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Old 12-11-2007, 12:06 AM   #9
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Quote:
Originally Posted by Erik View Post
Clarification on my #5 above- I was referring to the butterfly valve on only one end of one exhaust manifold (I suppose you could use one with headers just downstream of the convergence point). When one outlet is constricted, this forces exhaust gasses through a passage inside the intake manifold over to the other exhaust manifold, which is free flowing. The action of the hot exhaust through a passage in the intake manifold is what helps heat up the carb from the bottom up.
ohhhhhh it's not taking exhaust as part of the intake charge air, it's just running it past the carb to warm it up??? yes, that might be a good idea but I dunno.

The flapper I was referring to is stock in may older cars carb and early injection that uses a thermostatically controlled actuator to move a flap so that when the intake air temp is below a certain temperature, it pulls air from around the exhaust manifold as the intake charge thereby somewhat stabilizing the intake air temp and improving warm up time a little.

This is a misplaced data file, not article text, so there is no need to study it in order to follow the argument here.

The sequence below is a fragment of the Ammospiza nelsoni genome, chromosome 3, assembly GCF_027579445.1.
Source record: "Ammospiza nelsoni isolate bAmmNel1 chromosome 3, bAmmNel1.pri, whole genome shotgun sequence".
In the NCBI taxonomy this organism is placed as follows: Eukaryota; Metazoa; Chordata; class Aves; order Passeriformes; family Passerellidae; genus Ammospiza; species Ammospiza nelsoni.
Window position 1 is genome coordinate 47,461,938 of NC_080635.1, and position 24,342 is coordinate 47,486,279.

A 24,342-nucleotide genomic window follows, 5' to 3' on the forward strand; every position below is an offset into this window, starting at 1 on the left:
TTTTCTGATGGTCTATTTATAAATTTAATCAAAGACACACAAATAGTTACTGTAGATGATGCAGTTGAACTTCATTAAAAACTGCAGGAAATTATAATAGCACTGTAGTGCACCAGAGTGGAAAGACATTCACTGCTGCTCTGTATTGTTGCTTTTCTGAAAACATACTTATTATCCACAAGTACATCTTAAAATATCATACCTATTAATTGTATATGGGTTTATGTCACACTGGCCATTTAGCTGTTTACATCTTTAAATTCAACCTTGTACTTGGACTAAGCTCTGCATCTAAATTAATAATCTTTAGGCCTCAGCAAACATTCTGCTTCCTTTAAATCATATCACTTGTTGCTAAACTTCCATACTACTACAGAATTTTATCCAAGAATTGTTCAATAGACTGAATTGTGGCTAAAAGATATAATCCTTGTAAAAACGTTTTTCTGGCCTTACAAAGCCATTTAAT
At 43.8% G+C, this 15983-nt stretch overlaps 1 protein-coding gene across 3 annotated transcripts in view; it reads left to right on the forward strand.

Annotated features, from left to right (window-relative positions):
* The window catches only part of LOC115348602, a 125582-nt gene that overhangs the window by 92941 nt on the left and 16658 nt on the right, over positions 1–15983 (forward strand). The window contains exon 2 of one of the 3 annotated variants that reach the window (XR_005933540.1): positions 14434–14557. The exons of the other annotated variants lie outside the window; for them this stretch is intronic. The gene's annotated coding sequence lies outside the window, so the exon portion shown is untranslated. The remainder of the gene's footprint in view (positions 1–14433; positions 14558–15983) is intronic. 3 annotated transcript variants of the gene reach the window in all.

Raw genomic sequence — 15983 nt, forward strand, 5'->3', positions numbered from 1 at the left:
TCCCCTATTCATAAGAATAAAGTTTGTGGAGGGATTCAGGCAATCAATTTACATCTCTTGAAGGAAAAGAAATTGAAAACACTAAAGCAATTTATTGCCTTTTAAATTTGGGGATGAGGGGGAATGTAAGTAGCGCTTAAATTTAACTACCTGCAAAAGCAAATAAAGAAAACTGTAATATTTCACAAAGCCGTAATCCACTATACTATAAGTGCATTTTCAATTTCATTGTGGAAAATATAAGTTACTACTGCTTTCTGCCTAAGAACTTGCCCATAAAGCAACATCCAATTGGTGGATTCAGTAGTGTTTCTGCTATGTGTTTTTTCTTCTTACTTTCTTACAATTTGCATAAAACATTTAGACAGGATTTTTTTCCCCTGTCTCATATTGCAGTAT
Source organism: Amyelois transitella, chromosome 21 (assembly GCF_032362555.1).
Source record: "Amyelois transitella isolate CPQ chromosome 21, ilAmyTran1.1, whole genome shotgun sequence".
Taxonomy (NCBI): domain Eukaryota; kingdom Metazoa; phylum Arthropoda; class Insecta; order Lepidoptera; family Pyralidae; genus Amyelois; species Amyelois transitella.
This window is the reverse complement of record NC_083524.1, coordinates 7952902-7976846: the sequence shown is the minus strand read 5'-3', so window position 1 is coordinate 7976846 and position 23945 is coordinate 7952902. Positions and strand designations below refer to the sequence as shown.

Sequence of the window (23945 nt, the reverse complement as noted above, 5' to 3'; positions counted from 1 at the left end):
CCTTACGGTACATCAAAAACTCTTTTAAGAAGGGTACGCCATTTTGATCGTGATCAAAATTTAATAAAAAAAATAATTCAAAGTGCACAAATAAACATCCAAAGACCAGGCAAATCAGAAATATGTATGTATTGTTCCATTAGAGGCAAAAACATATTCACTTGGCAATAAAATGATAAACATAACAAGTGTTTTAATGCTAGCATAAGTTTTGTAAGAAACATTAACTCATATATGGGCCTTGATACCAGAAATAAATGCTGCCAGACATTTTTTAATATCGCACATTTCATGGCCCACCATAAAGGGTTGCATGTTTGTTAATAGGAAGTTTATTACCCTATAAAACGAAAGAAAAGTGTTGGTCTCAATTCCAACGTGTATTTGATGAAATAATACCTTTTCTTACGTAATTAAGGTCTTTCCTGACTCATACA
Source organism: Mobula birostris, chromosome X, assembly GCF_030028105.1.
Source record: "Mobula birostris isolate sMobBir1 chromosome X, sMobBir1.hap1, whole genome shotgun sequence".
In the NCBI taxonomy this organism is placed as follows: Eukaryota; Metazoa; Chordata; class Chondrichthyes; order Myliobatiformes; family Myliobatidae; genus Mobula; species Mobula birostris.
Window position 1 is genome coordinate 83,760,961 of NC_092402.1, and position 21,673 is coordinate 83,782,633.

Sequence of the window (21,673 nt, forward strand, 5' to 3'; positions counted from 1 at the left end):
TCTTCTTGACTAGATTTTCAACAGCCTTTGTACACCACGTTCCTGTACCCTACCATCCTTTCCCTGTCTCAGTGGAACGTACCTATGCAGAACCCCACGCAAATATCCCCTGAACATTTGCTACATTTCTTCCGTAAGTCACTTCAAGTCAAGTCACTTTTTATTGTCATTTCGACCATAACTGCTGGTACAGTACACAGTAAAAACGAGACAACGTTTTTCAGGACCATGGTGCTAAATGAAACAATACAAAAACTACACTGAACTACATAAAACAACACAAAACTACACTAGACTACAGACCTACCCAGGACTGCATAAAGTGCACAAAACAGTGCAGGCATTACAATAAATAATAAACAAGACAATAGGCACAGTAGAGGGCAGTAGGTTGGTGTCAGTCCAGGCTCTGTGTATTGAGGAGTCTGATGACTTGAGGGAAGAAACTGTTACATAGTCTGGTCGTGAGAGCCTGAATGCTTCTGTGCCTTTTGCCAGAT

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Old 12-11-2007, 03:55 PM   #10
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My older 1986 D-250 truck was a carbed 318 cid 2bbl, standard 3 speed auto.
With a 12 foot landscaping trailer and a mower and the rest of the equipment on there the truck and trailer weighed around 3 tons, I used to get 14 mpg with it.
I just sold it in January of 2007, wasn't that long ago.

I always ran BP premium, no questions asked, 93 octane, the best.
Yes sir, tank after tank, no exceptions.
This kept my carb sparkling clean for one, the fuel burned better for another, but the below helped in the more thorough combustion process as well:

I had 10mm Taylor wires, a Mallory cap and rotor, a Firestarter coil.